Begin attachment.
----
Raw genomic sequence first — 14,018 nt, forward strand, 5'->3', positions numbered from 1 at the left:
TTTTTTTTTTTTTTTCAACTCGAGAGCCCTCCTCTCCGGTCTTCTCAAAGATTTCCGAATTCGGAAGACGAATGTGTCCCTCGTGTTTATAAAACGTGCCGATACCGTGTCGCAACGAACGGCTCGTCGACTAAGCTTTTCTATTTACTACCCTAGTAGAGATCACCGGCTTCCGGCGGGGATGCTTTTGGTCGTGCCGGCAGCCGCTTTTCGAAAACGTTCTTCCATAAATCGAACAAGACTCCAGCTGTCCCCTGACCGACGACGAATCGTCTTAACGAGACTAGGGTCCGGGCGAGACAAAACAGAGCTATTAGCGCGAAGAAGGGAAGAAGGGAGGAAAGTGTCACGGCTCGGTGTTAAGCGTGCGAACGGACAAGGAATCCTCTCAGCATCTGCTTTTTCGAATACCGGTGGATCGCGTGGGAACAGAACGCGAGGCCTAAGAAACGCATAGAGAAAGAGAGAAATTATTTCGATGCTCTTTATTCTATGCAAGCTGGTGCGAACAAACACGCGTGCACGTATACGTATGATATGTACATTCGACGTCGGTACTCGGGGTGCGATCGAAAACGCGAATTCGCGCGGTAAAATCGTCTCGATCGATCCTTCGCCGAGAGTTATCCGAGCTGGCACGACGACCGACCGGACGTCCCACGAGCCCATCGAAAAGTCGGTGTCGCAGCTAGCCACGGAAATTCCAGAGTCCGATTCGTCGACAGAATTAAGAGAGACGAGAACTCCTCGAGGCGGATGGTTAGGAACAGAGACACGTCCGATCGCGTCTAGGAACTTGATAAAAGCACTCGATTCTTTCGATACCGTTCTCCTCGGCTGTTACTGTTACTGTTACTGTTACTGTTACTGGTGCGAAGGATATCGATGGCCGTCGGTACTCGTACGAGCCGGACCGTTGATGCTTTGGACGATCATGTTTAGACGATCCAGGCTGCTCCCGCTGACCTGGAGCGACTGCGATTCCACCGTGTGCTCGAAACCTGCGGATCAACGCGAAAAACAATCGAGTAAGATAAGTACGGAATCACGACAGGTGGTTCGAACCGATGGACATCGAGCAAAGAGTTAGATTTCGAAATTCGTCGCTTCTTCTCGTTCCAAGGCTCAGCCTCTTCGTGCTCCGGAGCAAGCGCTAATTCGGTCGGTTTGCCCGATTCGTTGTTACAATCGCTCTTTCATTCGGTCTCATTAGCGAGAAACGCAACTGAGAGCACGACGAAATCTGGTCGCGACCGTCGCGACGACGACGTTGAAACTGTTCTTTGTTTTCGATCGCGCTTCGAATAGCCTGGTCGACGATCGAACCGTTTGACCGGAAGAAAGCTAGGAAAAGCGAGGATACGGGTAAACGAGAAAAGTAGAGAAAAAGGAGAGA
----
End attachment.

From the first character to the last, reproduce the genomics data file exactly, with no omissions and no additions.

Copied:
Raw genomic sequence first — 14,018 nt, forward strand, 5'->3', positions numbered from 1 at the left:
TTTTTTTTTTTTTTTCAACTCGAGAGCCCTCCTCTCCGGTCTTCTCAAAGATTTCCGAATTCGGAAGACGAATGTGTCCCTCGTGTTTATAAAACGTGCCGATACCGTGTCGCAACGAACGGCTCGTCGACTAAGCTTTTCTATTTACTACCCTAGTAGAGATCACCGGCTTCCGGCGGGGATGCTTTTGGTCGTGCCGGCAGCCGCTTTTCGAAAACGTTCTTCCATAAATCGAACAAGACTCCAGCTGTCCCCTGACCGACGACGAATCGTCTTAACGAGACTAGGGTCCGGGCGAGACAAAACAGAGCTATTAGCGCGAAGAAGGGAAGAAGGGAGGAAAGTGTCACGGCTCGGTGTTAAGCGTGCGAACGGACAAGGAATCCTCTCAGCATCTGCTTTTTCGAATACCGGTGGATCGCGTGGGAACAGAACGCGAGGCCTAAGAAACGCATAGAGAAAGAGAGAAATTATTTCGATGCTCTTTATTCTATGCAAGCTGGTGCGAACAAACACGCGTGCACGTATACGTATGATATGTACATTCGACGTCGGTACTCGGGGTGCGATCGAAAACGCGAATTCGCGCGGTAAAATCGTCTCGATCGATCCTTCGCCGAGAGTTATCCGAGCTGGCACGACGACCGACCGGACGTCCCACGAGCCCATCGAAAAGTCGGTGTCGCAGCTAGCCACGGAAATTCCAGAGTCCGATTCGTCGACAGAATTAAGAGAGACGAGAACTCCTCGAGGCGGATGGTTAGGAACAGAGACACGTCCGATCGCGTCTAGGAACTTGATAAAAGCACTCGATTCTTTCGATACCGTTCTCCTCGGCTGTTACTGTTACTGTTACTGTTACTGTTACTGGTGCGAAGGATATCGATGGCCGTCGGTACTCGTACGAGCCGGACCGTTGATGCTTTGGACGATCATGTTTAGACGATCCAGGCTGCTCCCGCTGACCTGGAGCGACTGCGATTCCACCGTGTGCTCGAAACCTGCGGATCAACGCGAAAAACAATCGAGTAAGATAAGTACGGAATCACGACAGGTGGTTCGAACCGATGGACATCGAGCAAAGAGTTAGATTTCGAAATTCGTCGCTTCTTCTCGTTCCAAGGCTCAGCCTCTTCGTGCTCCGGAGCAAGCGCTAATTCGGTCGGTTTGCCCGATTCGTTGTTACAATCGCTCTTTCATTCGGTCTCATTAGCGAGAAACGCAACTGAGAGCACGACGAAATCTGGTCGCGACCGTCGCGACGACGACGTTGAAACTGTTCTTTGTTTTCGATCGCGCTTCGAATAGCCTGGTCGACGATCGAACCGTTTGACCGGAAGAAAGCTAGGAAAAGCGAGGATACGGGTAAACGAGAAAAGTAGAGAAAAAGGAGAGA